Dried papaya adds a tropical twist to trail mix, granola and fruit-nut bars. Begin with the best quality papaya you can buy or harvest. You'll have better results if you pre-treat the fruit with citric or ascorbic acid, which are available at supermarkets and drugstores. If you don't have a dehydrator, you can also dry the fruit in an oven. For best results, set wire cooling racks over cookie sheets for better air circulation.
Wash and peel each papaya. Slice the fruit in half lengthwise and scoop the seeds out of the papaya halves.
Turn the halves cut side down. Cut the papaya into lengthwise slices that are about 1/4- to 1/2-inch thick.
Stir 1 teaspoon citric acid, or 2½ tablespoons ascorbic acid, into a bowl containing 1 quart of water. Add the cut papaya and let the pieces soak for 10 minutes.
Drain the papaya in a colander.
Set your oven to its lowest possible temperature.
Arrange the drained papaya on wire racks set over cookie sheets, leaving plenty of space between the slices. Set the cookie sheets in the oven, and prop the oven door open 2 to 6 inches. If you're concerned about air circulation, set a fan near the oven door.
Begin checking the papaya after 12 hours. Remove the pieces when they still bend easily but most of the moisture is gone. This can take anywhere from 12 to 24 hours.
Pack the papaya pieces loosely into one or more containers. Put a lid on the top of each container, and set the containers in a dark, airy place. Leave the fruit for about one week, shaking the containers once or twice a day. This step, known as conditioning, allows any remaining moisture to be evenly distributed to all pieces of fruit, which helps prevent later spoilage.
Set the dehydrated papaya in tightly closed plastic bags or glass jars after they have finished conditioning. Keep the dried fruit in a dark cabinet.
Use parchment paper on the cookie sheets if you don't have wire racks. Be prepared for the fruit to take a little longer to dry in the oven.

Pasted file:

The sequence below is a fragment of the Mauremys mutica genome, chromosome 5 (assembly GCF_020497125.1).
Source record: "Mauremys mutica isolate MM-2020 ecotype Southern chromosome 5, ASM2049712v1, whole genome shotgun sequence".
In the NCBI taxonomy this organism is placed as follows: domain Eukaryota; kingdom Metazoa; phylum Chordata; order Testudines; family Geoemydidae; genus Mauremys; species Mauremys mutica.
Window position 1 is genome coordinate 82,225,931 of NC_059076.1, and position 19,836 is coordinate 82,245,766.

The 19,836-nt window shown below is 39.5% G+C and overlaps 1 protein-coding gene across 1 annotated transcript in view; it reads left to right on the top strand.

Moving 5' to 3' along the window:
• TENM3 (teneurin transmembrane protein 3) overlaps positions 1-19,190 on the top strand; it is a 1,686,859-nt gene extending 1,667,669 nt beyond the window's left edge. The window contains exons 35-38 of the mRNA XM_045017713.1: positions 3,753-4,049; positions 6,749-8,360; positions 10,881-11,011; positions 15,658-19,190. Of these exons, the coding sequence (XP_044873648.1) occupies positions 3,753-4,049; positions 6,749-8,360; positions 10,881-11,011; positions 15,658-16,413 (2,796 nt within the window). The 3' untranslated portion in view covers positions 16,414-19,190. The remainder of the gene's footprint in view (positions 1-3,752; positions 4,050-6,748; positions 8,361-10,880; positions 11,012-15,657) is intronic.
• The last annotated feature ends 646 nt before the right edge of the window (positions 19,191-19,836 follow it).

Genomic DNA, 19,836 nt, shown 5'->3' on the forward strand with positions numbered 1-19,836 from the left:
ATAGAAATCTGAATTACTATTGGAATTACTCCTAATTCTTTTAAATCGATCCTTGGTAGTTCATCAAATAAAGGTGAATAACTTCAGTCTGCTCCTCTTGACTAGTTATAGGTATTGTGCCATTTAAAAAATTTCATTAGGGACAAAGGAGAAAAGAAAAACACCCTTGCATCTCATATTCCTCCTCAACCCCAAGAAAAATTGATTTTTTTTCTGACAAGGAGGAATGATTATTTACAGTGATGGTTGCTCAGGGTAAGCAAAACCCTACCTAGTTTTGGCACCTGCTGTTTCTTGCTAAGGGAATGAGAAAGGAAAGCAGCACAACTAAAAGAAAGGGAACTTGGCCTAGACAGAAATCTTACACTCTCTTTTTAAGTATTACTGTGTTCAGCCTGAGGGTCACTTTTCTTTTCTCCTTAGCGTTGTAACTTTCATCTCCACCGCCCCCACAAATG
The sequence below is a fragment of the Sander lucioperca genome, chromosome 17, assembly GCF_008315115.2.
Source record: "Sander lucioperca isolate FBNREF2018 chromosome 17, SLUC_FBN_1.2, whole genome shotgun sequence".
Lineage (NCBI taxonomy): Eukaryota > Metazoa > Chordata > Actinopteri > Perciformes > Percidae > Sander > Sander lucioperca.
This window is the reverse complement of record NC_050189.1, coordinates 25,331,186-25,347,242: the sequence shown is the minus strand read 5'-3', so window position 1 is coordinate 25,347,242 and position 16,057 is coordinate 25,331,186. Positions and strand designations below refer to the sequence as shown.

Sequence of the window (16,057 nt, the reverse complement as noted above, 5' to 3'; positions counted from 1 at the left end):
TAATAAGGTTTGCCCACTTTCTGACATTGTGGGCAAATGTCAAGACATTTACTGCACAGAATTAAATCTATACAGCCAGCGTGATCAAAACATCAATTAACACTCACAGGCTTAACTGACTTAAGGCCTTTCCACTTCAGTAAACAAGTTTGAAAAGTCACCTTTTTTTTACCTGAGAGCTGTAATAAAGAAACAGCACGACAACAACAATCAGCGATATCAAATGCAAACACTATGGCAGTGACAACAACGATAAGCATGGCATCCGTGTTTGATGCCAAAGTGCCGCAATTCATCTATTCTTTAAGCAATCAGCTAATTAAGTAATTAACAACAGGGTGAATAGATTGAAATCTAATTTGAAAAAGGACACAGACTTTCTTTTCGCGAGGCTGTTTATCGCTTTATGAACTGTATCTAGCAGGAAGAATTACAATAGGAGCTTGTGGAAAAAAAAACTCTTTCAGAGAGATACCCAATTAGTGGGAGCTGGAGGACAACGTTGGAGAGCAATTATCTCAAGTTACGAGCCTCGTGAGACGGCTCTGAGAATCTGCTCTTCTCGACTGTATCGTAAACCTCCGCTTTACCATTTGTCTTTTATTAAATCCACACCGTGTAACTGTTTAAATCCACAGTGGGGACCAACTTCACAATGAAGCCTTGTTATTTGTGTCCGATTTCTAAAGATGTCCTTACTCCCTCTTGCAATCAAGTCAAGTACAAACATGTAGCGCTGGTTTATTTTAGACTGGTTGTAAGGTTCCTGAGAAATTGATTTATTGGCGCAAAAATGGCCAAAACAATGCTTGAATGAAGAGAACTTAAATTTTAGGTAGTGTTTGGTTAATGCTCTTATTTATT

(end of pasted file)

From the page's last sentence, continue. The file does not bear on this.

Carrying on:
If you own a dehydrator, stack the pre-treated papaya pieces on the appliance's trays, and dry them at about 100 to 135 degrees Fahrenheit, for at least 12 hours. Keep in mind that fruit dries more quickly in a dehydrator.
For sun-drying, use window screens in frames or cookie sheets lined with parchment and covered with cheesecloth or screen to keep insects away. Bring the trays in at night or if rain threatens. Check the pre-treated papaya pieces daily until they reach the leathery stage.
To make papaya fruit leather, puree the chopped, peeled pieces of papaya. Then spread the pureed papaya onto the plastic tray liners that typically come with dehydrators. If you don't have the trays, use plastic wrap lightly sprayed with cooking oil. Set the dehydrator tray liners in the dehydrator trays, and dry the puree for about 16 hours at 100 F.
Some ovens don't have a low enough temperature setting to efficiently dry papaya. If you're concerned, test the situation by placing a cooking thermometer on a cookie sheet in the preheated oven, then prop the oven door open slightly. If the thermometer registers higher than 145 F -- even with a fan near the oven door -- using another dehydrating method may be best.
With a focus on food, nutrition, cocktails and the latest dining trends, Melissa J. has been a freelance writer for more than 15 years. Her specialties include articles for such publications as SF Chronicle and National Geographic Green Living, as well as blog posts for the hospitality industry. Her previous positions include newspaper staff reporter and communications specialist for a nonprofit agency.